“Please eat,” Svante and I say in chorus. Calmly, at first. And then more
firmly. Then with every ounce of pent-up frustration and powerlessness. Until
finally we scream, letting out all our fear and hopelessness. “Eat! You have
to eat, don’t you understand? You have to eat now, otherwise you’ll die!"
After receiving a formal diagnosis, Thunberg’s health began to gradually improve, though the family was still in the midst of managing the worsening angryoutbursts from Thunberg’s sister, Beata.
One day near her 11th birthday I find her standing in the living room, hurling DVDs from the bookshelf down the spiral staircase to the kitchen. “You only care about Greta.Never about me. I hate you, Mum. You are the worst bloody mother in the whole world, you bloody fucking bitch,” she screams as Jasper the Penguin hits me on the forehead.
It’s autumn 2015 when Beata undergoes an evaluation for various neurodevelopmental disorders. She is diagnosed with ADHD, with elements of Asperger’s, OCD and ODD [oppositional defiant disorder]. Now that she has the diagnosis it feels like a fresh start for her, an explanation, a redress, a remedy.
In the end it would take more than five years of patience, determination andcourage for the family to find solutions that worked for both of their daughters. Ernman explains that it was in many of Thunberg’s struggles that the connection between personal and the global became clear.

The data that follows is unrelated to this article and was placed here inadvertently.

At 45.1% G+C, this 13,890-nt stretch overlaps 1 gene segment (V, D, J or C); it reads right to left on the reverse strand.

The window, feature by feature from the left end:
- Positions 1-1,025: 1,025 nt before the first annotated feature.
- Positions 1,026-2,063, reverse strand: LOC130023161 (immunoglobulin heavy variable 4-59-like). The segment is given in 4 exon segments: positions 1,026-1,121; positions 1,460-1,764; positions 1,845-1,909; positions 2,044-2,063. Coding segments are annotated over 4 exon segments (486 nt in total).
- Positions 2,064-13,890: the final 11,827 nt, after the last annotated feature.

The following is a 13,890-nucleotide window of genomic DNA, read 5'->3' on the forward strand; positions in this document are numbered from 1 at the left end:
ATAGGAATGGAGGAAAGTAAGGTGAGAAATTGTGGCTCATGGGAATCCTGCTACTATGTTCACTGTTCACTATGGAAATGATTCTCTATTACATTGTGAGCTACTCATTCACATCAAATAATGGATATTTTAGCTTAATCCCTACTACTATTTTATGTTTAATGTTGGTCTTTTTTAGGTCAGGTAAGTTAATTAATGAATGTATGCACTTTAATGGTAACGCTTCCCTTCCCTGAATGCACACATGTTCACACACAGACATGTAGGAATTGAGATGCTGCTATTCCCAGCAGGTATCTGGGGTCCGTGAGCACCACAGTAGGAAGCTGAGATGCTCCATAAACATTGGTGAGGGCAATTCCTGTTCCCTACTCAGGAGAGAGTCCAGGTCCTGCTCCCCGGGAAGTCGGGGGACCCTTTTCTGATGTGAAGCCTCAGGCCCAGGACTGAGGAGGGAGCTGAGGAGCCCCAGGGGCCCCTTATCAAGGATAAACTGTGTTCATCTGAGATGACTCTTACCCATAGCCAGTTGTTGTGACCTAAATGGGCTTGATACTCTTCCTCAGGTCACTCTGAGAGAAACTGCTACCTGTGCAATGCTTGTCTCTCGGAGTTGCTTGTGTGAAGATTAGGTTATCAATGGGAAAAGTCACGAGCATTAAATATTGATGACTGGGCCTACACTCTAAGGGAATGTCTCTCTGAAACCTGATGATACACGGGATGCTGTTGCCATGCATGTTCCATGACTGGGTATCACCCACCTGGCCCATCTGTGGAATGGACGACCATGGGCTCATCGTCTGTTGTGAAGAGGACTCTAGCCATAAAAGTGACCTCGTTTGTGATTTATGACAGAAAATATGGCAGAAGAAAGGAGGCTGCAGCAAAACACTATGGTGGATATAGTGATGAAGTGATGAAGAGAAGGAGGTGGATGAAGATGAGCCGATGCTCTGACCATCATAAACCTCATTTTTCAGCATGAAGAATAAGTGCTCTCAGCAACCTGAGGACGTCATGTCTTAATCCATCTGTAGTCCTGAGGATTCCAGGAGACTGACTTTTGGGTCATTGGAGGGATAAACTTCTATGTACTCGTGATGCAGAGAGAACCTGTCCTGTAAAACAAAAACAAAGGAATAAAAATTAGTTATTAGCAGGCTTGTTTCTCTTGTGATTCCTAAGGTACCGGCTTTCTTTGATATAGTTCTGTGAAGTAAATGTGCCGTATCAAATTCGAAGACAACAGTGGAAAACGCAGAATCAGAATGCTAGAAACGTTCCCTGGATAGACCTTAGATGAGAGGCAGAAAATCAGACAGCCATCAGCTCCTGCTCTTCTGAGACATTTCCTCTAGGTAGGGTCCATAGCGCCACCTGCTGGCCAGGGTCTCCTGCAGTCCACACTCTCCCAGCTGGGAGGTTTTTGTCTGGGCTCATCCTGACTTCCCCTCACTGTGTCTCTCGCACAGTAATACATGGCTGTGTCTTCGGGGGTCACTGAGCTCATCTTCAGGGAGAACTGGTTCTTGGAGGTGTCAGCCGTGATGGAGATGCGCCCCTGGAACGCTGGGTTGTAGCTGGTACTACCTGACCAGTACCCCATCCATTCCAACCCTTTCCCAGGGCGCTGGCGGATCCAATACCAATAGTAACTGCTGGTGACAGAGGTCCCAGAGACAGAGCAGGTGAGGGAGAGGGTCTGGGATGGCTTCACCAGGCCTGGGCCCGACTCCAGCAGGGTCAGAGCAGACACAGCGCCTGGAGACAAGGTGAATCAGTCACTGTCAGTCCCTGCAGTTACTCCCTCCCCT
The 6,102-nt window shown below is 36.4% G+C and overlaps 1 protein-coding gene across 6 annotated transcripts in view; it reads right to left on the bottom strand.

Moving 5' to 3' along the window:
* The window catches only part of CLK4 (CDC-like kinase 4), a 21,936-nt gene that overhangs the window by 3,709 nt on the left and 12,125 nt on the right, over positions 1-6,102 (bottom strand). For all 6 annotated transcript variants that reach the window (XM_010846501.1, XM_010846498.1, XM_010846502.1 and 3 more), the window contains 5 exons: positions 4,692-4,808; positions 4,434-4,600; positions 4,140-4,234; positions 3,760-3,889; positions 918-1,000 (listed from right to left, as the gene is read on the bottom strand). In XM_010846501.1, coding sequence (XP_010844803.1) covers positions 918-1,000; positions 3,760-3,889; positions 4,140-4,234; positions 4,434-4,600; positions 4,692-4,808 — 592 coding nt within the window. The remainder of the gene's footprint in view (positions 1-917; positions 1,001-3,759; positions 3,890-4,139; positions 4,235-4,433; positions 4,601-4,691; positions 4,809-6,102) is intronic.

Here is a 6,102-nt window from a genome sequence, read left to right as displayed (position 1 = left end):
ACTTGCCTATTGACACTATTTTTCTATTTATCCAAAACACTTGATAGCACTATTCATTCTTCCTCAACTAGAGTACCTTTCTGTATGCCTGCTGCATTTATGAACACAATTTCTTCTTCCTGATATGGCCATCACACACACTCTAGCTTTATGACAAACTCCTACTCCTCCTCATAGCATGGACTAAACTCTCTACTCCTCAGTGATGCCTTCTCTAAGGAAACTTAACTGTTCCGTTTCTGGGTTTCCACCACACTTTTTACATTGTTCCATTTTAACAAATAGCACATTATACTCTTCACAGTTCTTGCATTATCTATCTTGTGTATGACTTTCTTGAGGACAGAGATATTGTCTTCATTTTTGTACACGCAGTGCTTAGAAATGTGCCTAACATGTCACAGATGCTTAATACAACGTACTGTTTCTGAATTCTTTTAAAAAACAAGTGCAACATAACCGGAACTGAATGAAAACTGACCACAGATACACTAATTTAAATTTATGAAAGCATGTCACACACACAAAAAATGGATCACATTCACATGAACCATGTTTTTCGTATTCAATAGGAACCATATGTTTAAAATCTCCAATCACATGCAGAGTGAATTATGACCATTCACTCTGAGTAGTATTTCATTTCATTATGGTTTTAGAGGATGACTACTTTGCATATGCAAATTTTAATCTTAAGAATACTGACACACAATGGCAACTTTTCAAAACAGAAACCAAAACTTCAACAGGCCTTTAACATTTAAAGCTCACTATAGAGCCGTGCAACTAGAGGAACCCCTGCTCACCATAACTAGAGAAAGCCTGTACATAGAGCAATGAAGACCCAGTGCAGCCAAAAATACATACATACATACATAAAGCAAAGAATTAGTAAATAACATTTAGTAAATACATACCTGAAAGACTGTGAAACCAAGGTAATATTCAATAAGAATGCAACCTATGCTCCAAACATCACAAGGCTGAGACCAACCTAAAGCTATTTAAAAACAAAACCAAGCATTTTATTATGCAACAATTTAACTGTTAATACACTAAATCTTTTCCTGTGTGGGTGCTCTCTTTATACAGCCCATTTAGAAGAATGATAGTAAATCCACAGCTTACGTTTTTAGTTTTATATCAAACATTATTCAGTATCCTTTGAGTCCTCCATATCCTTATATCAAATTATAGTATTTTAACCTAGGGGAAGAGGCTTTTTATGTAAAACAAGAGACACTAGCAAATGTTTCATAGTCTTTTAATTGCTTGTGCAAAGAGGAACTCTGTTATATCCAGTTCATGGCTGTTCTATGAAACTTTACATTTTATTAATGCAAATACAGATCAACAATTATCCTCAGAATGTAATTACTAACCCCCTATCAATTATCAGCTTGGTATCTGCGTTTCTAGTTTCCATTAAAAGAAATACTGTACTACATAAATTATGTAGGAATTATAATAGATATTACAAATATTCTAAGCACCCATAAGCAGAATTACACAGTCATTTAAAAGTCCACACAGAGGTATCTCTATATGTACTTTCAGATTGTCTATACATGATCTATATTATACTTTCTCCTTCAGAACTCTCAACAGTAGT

What happened to Greta in particular can’t be explained simply by a psychiatric label. In the end, she simply couldn’t reconcile the contradictions of modern life. Things simply didn’t add up. We, who live in an age of historic abundance, who have access to huge shared resources, can’t afford to help vulnerable people in flight from war and terror—people like you and me, but who have lost everything.
She saw what the rest of us did not want to see. It was as if she could see our CO2 emissions with her naked eye. The invisible, colourless, scentless, soundless abyss that our generation has chosen to ignore. She saw all of it—not literally, of course, but nonetheless she saw the greenhouse gases streaming out of our chimneys, wafting upwards with the winds and transforming the atmosphere into a gigantic, invisible garbage dump.
She was the child, we were the emperor. And we were all naked.
Unleashing Greta’s superpower
Thunberg has publicly hailed her Aspergers as a superpower and says that the unique way that her mind works has enabled her to approach the climate crisis with tireless
interest and single-mindedness. In a talk she gave at TEDx Stockholm in December 2018, Thunberg explained to the audience: “For those of us who are on the spectrum, almost everything is in black and white. We aren’t very good at lying and we usually don’t enjoy participating in the social game that the rest of you seem so fond of.”
Thunberg continued: “Especially when it comes to the sustainability crisis, where everyone keeps saying that climate change is an existential threat and the most important issue of all, and yet they just carry on like before. I don’t understand that because if the emissions have to stop, then we have to stop the emissions. To me that is black or white. There are no grey areas when it comes to survival.”